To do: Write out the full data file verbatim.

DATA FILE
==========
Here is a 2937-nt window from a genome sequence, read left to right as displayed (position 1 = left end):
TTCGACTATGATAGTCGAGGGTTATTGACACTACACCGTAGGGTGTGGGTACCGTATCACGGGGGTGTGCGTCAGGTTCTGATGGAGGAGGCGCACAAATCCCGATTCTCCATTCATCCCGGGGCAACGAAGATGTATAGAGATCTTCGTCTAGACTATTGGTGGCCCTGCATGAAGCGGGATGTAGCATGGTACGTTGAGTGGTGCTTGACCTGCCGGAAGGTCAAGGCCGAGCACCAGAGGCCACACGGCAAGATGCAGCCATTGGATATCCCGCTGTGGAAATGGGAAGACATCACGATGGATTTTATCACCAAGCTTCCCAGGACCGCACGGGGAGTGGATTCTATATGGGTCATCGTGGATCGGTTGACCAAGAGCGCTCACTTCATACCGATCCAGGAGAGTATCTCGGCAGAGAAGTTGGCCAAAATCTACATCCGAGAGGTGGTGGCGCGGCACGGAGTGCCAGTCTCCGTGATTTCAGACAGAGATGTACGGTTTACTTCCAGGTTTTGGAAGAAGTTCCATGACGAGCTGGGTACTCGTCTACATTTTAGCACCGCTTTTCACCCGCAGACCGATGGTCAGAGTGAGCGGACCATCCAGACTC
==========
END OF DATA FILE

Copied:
Here is a 2937-nt window from a genome sequence, read left to right as displayed (position 1 = left end):
TTCGACTATGATAGTCGAGGGTTATTGACACTACACCGTAGGGTGTGGGTACCGTATCACGGGGGTGTGCGTCAGGTTCTGATGGAGGAGGCGCACAAATCCCGATTCTCCATTCATCCCGGGGCAACGAAGATGTATAGAGATCTTCGTCTAGACTATTGGTGGCCCTGCATGAAGCGGGATGTAGCATGGTACGTTGAGTGGTGCTTGACCTGCCGGAAGGTCAAGGCCGAGCACCAGAGGCCACACGGCAAGATGCAGCCATTGGATATCCCGCTGTGGAAATGGGAAGACATCACGATGGATTTTATCACCAAGCTTCCCAGGACCGCACGGGGAGTGGATTCTATATGGGTCATCGTGGATCGGTTGACCAAGAGCGCTCACTTCATACCGATCCAGGAGAGTATCTCGGCAGAGAAGTTGGCCAAAATCTACATCCGAGAGGTGGTGGCGCGGCACGGAGTGCCAGTCTCCGTGATTTCAGACAGAGATGTACGGTTTACTTCCAGGTTTTGGAAGAAGTTCCATGACGAGCTGGGTACTCGTCTACATTTTAGCACCGCTTTTCACCCGCAGACCGATGGTCAGAGTGAGCGGACCATCCAGACTC